As usual, it’s been a busy week here on the farm. We try not to work on the weekends other than going to Farmer’s Markets on Saturday, but sometimes that just doesn’t work out – and this was one of those weekends.
The weather has been pretty warm, to say the least, so keeping the irrigation going on plants has been essential. The weekend required a lot of irrigation, and as other things took the back seat, the weekend also required a lot of weeding. Fortunately, this time most of the weeding was done with a harrow from the seat of a tractor, but if you’ve ever seen our little tractors, you’ll know that this is not the nice air conditioned version. This is the out in the sun, with no shade and hot (or cold in the winter) version.
Now at the end of last week (Friday-ish), the weather folks were predicting highs for the entire week in the upper 90s and even some 100s with lows in the 80s. Unfortunately, we had plants that we had pulled from the greenhouse that needed to be transplanted. With that forecast, we made the decision to put them in the ground over the weekend to try to give the plants a chance at survival with at least one cooler evening and a less hot day. So we took a five-person crew over the weekend and transplanted all of the broccoli that had filled up the greenhouse. In theory, this should have only taken around four hours. In reality, we haven’t completely worked out the kinks on the newer transplanter and it took just a bit longer.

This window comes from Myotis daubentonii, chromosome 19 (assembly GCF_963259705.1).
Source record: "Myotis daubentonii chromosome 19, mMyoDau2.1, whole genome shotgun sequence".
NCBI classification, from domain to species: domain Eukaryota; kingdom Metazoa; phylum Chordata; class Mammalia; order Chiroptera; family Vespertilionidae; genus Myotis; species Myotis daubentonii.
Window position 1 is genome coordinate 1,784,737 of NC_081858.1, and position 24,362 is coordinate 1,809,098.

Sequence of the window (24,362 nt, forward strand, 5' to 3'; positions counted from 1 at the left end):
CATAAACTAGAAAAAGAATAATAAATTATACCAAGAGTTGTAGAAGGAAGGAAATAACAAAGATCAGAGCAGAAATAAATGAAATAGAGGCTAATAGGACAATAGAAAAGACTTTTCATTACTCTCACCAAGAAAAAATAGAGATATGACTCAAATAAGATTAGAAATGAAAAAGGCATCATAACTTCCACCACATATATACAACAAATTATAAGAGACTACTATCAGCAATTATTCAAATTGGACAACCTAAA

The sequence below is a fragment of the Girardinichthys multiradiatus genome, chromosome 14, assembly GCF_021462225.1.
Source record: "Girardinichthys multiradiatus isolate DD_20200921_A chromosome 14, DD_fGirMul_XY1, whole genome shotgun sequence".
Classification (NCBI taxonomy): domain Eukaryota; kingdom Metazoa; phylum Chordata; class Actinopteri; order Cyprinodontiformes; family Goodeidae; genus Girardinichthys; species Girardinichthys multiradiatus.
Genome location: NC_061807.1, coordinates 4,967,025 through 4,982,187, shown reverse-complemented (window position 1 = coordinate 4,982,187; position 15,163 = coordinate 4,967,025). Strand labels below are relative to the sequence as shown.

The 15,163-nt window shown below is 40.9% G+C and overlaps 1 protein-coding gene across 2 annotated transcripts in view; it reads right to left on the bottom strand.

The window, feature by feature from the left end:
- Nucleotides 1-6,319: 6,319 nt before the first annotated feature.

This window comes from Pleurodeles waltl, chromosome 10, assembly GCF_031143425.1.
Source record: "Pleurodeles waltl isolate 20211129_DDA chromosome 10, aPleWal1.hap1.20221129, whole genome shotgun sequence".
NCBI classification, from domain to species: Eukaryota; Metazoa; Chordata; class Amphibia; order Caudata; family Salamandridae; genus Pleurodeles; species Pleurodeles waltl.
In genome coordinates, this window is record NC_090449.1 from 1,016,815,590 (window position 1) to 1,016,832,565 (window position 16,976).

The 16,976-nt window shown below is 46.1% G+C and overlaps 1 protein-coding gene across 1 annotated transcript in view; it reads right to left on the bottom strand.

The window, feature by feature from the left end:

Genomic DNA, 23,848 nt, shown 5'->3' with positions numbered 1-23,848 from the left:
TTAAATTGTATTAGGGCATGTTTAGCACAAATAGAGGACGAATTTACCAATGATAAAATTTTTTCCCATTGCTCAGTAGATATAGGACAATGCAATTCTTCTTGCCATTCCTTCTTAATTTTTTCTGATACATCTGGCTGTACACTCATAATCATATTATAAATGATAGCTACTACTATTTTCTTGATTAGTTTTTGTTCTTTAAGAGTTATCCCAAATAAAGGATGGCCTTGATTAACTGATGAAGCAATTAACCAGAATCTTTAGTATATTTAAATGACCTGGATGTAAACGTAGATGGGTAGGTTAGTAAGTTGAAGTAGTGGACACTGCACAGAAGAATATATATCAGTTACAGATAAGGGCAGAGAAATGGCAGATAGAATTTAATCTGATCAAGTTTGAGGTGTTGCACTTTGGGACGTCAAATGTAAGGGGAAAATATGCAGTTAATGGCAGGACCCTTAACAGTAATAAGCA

Fortunately, because we’ve changed our outdoor irrigation system a bit, once they were in the ground, we were able to quickly get all of the transplants watered. Also, in a nice turn of weather, we have highs in the 80s for the rest of the week, which will help these little plants out.
This past week we’ve also been working with early starts to try to beat the heat. 6:30 isn’t too bad for a start time, when we consider other days begin at 4:30 and it sure helps everyone survive the heat.
In other farm activities, we’ve been able to harvest with our convey belt this last week which really reduces our labor. It allows us to get the produce into bins and cooler sooner. It also means we walk fewer trips through the field. Check out the pictures on the blog!
Ryan, Katie, and Crew